Electing to leave a major label in pursuit of creative freedom is a stressful decision. Ohio MC Stalley faced this dilemma when he decided to move on from Rick Ross’s Maybach Music Group in 2017 after six years of releasing music under Rozay.
While it has been an up-and-down odyssey for the proud Muslim rapper, it’s a change that has ultimately given him a calming sense of clarity. At least that’s the feeling you get when listening to his latest work Reflection Of Self: The Head Trip.
Across nine tracks, Stalley takes the listener on a journey inside his mind describing his present thoughts on going independent, the evolution of his music and his spiritual progression. Rapping over California beatmaker Jansport J’s relaxed and smooth production, the Honest Cowboy sounds fulfilled and at peace.
He shows off his sharp pen on “All So New” talking about working through struggling to create and handling pressure as an artist. The soulful song’s candid lyrics make for some welcome introspection, “Clear as the water my thoughts became pure/ Anxiety and stress I had to endure/ Was barely outside I kept it indoors.”
Cuts like “A Main” have the Stark County lyricist reflecting on his life and place in the rap game backed by snaps and claps. The harmonious sample of the O’Jays’ “Forever Mine” adds a classic ’70s East Coast soul vibe, complimenting Stalley’s crisp flow.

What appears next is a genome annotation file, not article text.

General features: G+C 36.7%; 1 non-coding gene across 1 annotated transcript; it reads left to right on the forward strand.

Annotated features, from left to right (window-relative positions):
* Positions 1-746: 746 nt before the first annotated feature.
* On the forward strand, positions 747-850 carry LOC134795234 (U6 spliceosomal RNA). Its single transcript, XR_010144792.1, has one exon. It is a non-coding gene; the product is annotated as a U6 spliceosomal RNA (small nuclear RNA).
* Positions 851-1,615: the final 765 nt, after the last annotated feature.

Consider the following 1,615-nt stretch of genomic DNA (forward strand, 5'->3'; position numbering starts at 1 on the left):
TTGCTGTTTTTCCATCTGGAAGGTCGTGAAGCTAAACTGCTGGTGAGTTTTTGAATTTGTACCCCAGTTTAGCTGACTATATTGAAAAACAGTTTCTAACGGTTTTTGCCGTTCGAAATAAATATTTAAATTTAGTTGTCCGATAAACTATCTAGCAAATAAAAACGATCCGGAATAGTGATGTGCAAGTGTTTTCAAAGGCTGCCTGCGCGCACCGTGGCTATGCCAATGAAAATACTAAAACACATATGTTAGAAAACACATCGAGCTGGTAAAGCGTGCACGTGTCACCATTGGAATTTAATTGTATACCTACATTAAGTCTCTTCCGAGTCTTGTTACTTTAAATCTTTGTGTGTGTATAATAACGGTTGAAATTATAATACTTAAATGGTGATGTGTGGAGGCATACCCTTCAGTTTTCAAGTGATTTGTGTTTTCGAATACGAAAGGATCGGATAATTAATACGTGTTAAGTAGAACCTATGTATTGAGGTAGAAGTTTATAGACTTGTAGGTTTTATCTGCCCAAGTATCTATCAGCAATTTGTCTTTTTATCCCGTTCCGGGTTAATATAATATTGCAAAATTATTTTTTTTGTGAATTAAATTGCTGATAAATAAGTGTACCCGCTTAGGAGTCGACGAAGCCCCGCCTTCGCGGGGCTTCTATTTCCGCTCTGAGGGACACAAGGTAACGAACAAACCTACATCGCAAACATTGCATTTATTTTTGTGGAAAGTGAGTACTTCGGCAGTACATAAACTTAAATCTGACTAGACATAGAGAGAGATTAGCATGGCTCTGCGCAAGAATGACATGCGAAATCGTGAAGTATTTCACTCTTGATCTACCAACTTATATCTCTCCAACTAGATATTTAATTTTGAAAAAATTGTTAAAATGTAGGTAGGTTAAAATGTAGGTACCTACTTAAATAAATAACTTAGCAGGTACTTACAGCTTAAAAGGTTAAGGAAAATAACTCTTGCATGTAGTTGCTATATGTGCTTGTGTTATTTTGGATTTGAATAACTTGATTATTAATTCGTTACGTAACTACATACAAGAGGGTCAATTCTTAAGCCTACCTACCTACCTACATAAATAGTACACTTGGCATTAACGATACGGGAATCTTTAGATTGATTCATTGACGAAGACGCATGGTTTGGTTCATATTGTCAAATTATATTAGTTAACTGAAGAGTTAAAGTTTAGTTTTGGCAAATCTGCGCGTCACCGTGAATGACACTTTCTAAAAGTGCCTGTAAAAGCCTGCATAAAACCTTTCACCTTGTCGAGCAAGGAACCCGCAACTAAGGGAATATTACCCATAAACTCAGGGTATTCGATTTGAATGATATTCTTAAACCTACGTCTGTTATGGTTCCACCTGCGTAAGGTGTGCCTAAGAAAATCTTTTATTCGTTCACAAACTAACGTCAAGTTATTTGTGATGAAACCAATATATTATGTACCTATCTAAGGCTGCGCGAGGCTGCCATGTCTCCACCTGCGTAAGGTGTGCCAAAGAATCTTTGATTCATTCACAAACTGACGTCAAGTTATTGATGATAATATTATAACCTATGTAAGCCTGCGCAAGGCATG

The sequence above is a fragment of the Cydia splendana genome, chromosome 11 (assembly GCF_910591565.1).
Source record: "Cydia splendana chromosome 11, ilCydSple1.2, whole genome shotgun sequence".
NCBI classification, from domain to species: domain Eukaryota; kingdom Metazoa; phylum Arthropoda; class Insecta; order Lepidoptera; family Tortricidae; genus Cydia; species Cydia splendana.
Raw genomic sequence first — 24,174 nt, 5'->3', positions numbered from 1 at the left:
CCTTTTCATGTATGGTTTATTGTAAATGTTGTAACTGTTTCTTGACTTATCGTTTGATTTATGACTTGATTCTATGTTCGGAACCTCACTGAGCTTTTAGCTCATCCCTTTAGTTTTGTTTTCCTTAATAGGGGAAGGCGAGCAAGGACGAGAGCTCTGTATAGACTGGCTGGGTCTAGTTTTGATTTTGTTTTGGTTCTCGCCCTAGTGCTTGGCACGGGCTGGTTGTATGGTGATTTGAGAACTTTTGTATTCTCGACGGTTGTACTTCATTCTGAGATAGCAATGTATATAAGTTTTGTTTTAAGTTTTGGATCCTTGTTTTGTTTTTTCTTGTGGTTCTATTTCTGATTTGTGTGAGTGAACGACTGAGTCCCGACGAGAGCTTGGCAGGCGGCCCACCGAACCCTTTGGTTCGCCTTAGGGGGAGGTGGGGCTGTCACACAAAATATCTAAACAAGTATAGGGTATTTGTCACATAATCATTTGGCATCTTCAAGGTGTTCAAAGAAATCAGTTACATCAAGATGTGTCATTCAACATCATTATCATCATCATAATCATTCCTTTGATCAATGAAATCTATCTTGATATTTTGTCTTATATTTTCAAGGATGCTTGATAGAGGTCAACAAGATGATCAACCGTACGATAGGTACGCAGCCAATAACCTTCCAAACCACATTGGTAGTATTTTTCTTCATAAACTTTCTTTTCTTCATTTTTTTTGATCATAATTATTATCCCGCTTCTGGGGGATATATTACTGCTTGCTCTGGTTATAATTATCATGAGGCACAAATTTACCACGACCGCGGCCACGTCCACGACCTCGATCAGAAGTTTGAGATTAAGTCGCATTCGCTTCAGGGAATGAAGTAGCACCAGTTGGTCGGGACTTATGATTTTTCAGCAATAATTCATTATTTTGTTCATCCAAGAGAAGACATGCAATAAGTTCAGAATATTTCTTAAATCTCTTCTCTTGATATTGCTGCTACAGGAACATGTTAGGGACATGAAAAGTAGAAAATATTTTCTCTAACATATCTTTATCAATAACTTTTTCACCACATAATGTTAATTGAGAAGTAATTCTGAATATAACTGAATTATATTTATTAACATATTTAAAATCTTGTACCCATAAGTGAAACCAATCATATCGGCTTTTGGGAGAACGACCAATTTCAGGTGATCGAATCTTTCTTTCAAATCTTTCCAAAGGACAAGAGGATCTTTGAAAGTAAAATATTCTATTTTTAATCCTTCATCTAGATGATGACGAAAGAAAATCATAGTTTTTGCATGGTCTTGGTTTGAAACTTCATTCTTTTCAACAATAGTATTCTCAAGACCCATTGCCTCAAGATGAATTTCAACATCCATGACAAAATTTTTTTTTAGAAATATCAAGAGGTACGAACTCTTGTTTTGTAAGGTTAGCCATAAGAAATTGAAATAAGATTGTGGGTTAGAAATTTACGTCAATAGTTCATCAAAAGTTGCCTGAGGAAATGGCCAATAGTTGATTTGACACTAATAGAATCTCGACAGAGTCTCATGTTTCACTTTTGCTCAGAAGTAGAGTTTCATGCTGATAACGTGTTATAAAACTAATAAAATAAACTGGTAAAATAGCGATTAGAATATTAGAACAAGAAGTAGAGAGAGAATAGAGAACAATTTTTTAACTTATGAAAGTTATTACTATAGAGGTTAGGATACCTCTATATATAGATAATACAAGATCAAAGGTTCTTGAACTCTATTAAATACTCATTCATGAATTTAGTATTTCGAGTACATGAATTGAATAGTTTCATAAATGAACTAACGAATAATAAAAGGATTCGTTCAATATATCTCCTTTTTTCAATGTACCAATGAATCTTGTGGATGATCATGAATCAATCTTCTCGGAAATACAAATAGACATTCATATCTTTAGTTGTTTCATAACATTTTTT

The contemplations continue on “Peppermints and Water” with Stalley going in-depth about the highs-and-lows of his career. Serving as one of the most compelling tracks on the record, his wisdom and honesty provide a transparent view into his self-examination, “My rise in this game was a bit premature/ I was overcooking everything but still was raw/ I was overcoming everything but still felt lost.” Unfortunately, the track is hurt by sloppy vocal mixing on the already over sung hook by Kenneth Whalum diluting its quality.
While Stalley does a favorable job of giving listeners a full portrait of his present ruminations, he doesn’t offer much else.
The problem with this album lies in its intention and its ability to keep attention. Stalley said previously this was a release intended to get him “closer to his fans.” But listeners not interested or informed about his turbulent career likely aren’t going to gravitate towards this record.
It’s clear Stalley wants to make music that connects him to his true supporters and by all accounts, he pulls this off. But this isn’t the type of material that grows a fanbase. It’s just not that captivating to someone out of the loop.
There’s also not a lot of variety to the beat selection either and it becomes quite easy for the project to fall in the background while listening.
Yet even with its faults, there’s still some charm to Stalley’s soothing lines of introspection. The outro track “Reflection” features some chilled classical piano and subtle bass, a solid producing job coupled with a succinct summation of Stalley’s self-actualization meditation that wraps up the record on a high note.
Ultimately, Stalley delivers an admirable LP of vulnerability and reflection that should strengthen his relationship with his core but won’t make many new fans, a sentiment that he seems content with.